Make Your Manufacturing Business More Efficient!

Manufacturing Business

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Is your manufacturing business not operating to the levels you’re expecting? Are you looking for ways to increase your returns and profits? The secret lies with one dictionary word; efficiency.

Efficiency will ensure that you’ll achieve high production figures while minimizing costs. As a manufacturing company, how will you ensure you attain efficiency?

This post will discuss tips you can adopt to attain manufacturing business efficiency. Continue reading to learn more. 

1. Minimize Manufacturing-related Wastes

It’s believed that waste is common in the manufacturing industry. It comes in different forms during the manufacturing process. 

One is from your raw material suppliers. Some suppliers will deliver substandard materials meaning you have to throw them away and request more. Besides wasting materials, you’ll have wasted your financial resources, which is the exact opposite of lean manufacturing. 

Lean manufacturing focuses on minimizing waste during production. To learn more about lean manufacturing and get advice on adopting this technique, Lean Consultants in Australia or any other similar professional in your area can assist you.

The other source of waste is your team failing to utilize your resources fully. For instance, if you’re into making car tires, there’s a likelihood that you’ll waste some of the rubber in the process. Whether or not you can utilize the small pieces, it’s still considered making a waste.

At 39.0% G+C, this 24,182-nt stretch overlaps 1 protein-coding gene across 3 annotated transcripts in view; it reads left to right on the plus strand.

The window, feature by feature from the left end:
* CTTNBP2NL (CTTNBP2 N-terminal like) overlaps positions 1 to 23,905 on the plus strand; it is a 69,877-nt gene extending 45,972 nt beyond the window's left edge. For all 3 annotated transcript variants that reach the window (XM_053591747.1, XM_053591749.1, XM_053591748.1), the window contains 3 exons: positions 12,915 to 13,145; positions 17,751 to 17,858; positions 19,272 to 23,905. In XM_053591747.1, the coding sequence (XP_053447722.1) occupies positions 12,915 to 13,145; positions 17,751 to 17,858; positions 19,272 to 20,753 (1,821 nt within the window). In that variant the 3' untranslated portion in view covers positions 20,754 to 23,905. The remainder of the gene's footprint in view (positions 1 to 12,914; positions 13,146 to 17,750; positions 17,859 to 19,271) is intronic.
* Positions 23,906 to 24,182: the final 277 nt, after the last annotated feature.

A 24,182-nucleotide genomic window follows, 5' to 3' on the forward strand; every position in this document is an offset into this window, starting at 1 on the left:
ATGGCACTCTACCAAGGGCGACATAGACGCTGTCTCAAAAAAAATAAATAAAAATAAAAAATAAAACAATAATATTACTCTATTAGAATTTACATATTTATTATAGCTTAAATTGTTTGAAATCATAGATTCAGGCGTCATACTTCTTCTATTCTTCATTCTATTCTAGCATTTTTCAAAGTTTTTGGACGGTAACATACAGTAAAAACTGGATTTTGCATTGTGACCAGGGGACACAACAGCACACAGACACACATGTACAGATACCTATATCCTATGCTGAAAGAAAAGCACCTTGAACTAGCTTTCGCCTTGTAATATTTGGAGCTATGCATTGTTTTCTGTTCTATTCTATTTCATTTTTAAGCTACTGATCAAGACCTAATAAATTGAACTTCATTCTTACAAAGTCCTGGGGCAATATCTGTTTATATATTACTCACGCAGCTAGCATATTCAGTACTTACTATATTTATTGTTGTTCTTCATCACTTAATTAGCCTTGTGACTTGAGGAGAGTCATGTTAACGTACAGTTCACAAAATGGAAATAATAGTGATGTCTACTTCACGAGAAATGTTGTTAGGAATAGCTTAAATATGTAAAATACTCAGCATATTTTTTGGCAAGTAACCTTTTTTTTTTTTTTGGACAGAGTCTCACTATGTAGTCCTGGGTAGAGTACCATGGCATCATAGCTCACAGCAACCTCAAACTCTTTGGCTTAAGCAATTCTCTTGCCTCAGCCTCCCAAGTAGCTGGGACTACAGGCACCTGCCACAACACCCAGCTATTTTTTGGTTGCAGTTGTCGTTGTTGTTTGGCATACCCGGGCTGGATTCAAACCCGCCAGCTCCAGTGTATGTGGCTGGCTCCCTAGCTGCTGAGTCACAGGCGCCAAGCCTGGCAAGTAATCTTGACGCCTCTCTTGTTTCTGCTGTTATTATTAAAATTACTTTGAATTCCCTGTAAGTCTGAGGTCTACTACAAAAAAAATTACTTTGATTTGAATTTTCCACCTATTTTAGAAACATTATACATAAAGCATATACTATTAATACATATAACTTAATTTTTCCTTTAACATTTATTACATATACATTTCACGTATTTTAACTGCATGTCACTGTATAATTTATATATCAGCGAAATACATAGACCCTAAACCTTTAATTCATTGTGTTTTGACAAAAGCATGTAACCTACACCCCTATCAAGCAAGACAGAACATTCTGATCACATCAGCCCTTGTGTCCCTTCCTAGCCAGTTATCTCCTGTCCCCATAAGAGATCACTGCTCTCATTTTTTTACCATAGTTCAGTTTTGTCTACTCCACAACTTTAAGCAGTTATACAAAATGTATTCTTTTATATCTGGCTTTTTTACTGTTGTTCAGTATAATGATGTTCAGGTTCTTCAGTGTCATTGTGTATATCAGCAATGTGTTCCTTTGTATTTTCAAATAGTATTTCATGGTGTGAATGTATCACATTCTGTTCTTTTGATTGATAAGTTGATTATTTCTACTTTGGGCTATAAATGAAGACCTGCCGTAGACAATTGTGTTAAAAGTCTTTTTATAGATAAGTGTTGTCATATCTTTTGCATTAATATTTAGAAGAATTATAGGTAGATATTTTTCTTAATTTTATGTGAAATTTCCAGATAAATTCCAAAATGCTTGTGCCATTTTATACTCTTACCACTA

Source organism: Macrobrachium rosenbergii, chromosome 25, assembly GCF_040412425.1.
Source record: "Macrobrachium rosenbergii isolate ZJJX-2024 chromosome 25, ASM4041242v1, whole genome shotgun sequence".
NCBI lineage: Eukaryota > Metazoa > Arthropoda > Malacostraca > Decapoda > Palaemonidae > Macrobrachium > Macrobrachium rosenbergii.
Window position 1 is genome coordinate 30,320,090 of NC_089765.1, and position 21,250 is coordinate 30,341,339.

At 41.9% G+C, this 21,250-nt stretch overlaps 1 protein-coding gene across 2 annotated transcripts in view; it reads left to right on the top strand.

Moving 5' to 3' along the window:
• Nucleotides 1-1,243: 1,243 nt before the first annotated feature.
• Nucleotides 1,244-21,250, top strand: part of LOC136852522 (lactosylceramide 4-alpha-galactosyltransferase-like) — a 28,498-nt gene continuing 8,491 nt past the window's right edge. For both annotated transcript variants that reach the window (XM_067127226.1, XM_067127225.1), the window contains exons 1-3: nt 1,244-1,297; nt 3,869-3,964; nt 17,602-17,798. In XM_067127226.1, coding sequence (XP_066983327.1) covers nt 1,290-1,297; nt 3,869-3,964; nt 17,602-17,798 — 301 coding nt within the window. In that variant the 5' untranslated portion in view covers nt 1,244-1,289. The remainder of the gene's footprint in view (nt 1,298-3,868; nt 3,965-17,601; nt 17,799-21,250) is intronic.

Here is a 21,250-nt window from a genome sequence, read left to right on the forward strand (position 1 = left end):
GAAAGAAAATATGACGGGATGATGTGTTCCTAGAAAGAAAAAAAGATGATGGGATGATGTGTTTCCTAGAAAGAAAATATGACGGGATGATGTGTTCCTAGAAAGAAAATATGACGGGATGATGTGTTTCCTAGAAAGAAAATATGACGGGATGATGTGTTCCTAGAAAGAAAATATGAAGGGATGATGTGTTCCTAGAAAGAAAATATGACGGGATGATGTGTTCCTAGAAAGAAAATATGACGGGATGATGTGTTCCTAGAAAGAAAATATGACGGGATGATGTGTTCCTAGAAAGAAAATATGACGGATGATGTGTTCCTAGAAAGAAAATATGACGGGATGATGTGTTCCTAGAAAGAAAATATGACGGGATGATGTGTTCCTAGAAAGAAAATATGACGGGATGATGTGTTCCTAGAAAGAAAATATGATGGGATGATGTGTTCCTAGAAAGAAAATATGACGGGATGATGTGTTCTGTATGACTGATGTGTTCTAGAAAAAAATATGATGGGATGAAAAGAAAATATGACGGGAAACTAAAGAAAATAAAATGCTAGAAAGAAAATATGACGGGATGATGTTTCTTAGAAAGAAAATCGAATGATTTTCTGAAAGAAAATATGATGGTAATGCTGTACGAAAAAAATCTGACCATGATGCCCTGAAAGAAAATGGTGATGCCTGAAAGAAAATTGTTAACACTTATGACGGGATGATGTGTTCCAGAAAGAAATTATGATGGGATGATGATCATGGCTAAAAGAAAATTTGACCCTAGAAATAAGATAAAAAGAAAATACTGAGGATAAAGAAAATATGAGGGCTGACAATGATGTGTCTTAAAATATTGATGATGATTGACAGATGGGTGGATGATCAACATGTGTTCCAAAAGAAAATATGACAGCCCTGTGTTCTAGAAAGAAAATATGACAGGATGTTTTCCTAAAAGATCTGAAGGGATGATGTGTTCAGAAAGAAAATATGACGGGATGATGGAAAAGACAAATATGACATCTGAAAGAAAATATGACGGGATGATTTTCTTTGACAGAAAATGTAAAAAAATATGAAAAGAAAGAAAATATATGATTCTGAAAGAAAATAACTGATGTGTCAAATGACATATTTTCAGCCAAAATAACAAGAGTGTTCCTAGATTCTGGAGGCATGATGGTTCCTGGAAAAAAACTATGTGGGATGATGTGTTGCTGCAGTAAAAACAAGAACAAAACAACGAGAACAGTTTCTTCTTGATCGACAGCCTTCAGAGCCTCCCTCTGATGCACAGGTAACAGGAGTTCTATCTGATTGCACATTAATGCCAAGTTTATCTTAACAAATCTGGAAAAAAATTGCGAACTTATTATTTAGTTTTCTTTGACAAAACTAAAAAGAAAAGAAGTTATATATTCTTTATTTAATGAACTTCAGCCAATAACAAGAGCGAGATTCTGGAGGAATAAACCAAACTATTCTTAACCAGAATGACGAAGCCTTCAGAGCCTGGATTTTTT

This begs the question; how do you minimize waste? Consider getting into partnerships with suppliers who value quality in their products. This means they’ll always deliver quality raw materials, eliminating the need for you to throw away products. 

Also, it’s best to adopt recycling and upcycling to utilize the waste in your plant. If you don’t have the resources to invest in upcycling and recycling technology, selling the waste to companies that need them would suffice. Instead of wasting it away in garbage dumps, you’ll get money from the waste. 

2. Set Performance Standards

Implementing efficient ways of running your production plant is one thing and sticking to the plan is another. In most cases, there’s a likelihood of deviating; this is why you need to set performance standards.

The standards will help you to remain on track. For them to be effective, you need to make it a habit to constantly evaluate your performance, preferably quarterly or however you deem possible. 

As you set these standards, ensure they cut across all sectors of your operations; production, workers, and equipment. If possible, ensure the standards are quantifiable; these are easier to measure than qualitative measures.